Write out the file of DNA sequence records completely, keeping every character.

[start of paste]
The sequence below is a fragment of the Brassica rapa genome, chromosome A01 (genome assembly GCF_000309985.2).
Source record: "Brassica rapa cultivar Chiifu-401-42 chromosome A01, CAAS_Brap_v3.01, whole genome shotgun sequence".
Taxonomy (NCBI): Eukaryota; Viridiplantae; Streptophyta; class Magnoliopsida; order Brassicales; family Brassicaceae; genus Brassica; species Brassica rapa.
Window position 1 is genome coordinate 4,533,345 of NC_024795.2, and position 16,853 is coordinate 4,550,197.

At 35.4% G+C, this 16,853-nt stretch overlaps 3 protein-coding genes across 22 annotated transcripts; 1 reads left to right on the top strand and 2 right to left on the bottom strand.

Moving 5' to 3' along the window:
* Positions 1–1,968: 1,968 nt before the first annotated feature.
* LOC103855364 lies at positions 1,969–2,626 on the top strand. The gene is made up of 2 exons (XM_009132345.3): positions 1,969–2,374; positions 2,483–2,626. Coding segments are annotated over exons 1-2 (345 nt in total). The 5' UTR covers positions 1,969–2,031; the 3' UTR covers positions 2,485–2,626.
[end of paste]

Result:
The sequence below is a fragment of the Brassica rapa genome, chromosome A01 (genome assembly GCF_000309985.2).
Source record: "Brassica rapa cultivar Chiifu-401-42 chromosome A01, CAAS_Brap_v3.01, whole genome shotgun sequence".
Taxonomy (NCBI): Eukaryota; Viridiplantae; Streptophyta; class Magnoliopsida; order Brassicales; family Brassicaceae; genus Brassica; species Brassica rapa.
Window position 1 is genome coordinate 4,533,345 of NC_024795.2, and position 16,853 is coordinate 4,550,197.

At 35.4% G+C, this 16,853-nt stretch overlaps 3 protein-coding genes across 22 annotated transcripts; 1 reads left to right on the top strand and 2 right to left on the bottom strand.

Moving 5' to 3' along the window:
* Positions 1–1,968: 1,968 nt before the first annotated feature.
* LOC103855364 lies at positions 1,969–2,626 on the top strand. The gene is made up of 2 exons (XM_009132345.3): positions 1,969–2,374; positions 2,483–2,626. Coding segments are annotated over exons 1-2 (345 nt in total). The 5' UTR covers positions 1,969–2,031; the 3' UTR covers positions 2,485–2,626.